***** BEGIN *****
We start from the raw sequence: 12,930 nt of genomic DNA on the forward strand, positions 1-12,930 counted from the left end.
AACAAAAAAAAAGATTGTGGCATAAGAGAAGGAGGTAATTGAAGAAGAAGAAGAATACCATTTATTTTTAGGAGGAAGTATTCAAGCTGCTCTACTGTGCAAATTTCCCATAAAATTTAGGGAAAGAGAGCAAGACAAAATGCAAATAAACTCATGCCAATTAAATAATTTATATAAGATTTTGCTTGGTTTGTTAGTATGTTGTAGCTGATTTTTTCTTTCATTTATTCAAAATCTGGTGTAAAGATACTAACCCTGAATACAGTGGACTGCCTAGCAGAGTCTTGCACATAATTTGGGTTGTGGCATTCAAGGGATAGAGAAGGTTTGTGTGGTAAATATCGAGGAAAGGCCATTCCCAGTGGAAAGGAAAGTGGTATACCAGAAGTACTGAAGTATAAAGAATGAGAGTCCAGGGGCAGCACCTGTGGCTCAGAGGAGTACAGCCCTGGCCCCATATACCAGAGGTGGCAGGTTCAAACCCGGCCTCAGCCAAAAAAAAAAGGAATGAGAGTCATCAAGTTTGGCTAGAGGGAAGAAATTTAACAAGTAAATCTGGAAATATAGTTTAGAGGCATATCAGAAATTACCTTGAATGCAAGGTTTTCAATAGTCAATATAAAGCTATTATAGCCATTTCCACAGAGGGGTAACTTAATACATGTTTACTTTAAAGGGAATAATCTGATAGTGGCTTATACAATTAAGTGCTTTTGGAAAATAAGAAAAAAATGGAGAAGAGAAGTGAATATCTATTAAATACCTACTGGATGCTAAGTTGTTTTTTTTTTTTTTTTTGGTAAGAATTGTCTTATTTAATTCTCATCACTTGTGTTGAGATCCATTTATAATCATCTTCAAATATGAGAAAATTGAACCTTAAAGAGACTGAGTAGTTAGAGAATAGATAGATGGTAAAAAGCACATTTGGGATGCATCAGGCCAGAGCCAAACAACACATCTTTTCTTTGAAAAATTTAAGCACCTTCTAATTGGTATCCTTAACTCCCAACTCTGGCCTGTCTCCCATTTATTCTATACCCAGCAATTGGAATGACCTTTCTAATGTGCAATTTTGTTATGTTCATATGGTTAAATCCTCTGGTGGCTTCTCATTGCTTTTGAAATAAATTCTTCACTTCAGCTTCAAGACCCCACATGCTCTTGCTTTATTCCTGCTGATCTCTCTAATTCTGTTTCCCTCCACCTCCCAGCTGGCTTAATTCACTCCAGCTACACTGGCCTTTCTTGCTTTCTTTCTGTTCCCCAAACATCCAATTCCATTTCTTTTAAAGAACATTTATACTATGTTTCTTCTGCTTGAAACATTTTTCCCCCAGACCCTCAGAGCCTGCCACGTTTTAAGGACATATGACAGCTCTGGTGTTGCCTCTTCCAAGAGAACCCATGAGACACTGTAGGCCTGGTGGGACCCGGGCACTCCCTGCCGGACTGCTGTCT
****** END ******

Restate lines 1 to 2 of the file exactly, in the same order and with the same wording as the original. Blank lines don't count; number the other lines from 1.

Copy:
We start from the raw sequence: 12,930 nt of genomic DNA on the forward strand, positions 1-12,930 counted from the left end.
AACAAAAAAAAAGATTGTGGCATAAGAGAAGGAGGTAATTGAAGAAGAAGAAGAATACCATTTATTTTTAGGAGGAAGTATTCAAGCTGCTCTACTGTGCAAATTTCCCATAAAATTTAGGGAAAGAGAGCAAGACAAAATGCAAATAAACTCATGCCAATTAAATAATTTATATAAGATTTTGCTTGGTTTGTTAGTATGTTGTAGCTGATTTTTTCTTTCATTTATTCAAAATCTGGTGTAAAGATACTAACCCTGAATACAGTGGACTGCCTAGCAGAGTCTTGCACATAATTTGGGTTGTGGCATTCAAGGGATAGAGAAGGTTTGTGTGGTAAATATCGAGGAAAGGCCATTCCCAGTGGAAAGGAAAGTGGTATACCAGAAGTACTGAAGTATAAAGAATGAGAGTCCAGGGGCAGCACCTGTGGCTCAGAGGAGTACAGCCCTGGCCCCATATACCAGAGGTGGCAGGTTCAAACCCGGCCTCAGCCAAAAAAAAAAGGAATGAGAGTCATCAAGTTTGGCTAGAGGGAAGAAATTTAACAAGTAAATCTGGAAATATAGTTTAGAGGCATATCAGAAATTACCTTGAATGCAAGGTTTTCAATAGTCAATATAAAGCTATTATAGCCATTTCCACAGAGGGGTAACTTAATACATGTTTACTTTAAAGGGAATAATCTGATAGTGGCTTATACAATTAAGTGCTTTTGGAAAATAAGAAAAAAATGGAGAAGAGAAGTGAATATCTATTAAATACCTACTGGATGCTAAGTTGTTTTTTTTTTTTTTTTTGGTAAGAATTGTCTTATTTAATTCTCATCACTTGTGTTGAGATCCATTTATAATCATCTTCAAATATGAGAAAATTGAACCTTAAAGAGACTGAGTAGTTAGAGAATAGATAGATGGTAAAAAGCACATTTGGGATGCATCAGGCCAGAGCCAAACAACACATCTTTTCTTTGAAAAATTTAAGCACCTTCTAATTGGTATCCTTAACTCCCAACTCTGGCCTGTCTCCCATTTATTCTATACCCAGCAATTGGAATGACCTTTCTAATGTGCAATTTTGTTATGTTCATATGGTTAAATCCTCTGGTGGCTTCTCATTGCTTTTGAAATAAATTCTTCACTTCAGCTTCAAGACCCCACATGCTCTTGCTTTATTCCTGCTGATCTCTCTAATTCTGTTTCCCTCCACCTCCCAGCTGGCTTAATTCACTCCAGCTACACTGGCCTTTCTTGCTTTCTTTCTGTTCCCCAAACATCCAATTCCATTTCTTTTAAAGAACATTTATACTATGTTTCTTCTGCTTGAAACATTTTTCCCCCAGACCCTCAGAGCCTGCCACGTTTTAAGGACATATGACAGCTCTGGTGTTGCCTCTTCCAAGAGAACCCATGAGACACTGTAGGCCTGGTGGGACCCGGGCACTCCCTGCCGGACTGCTGTCT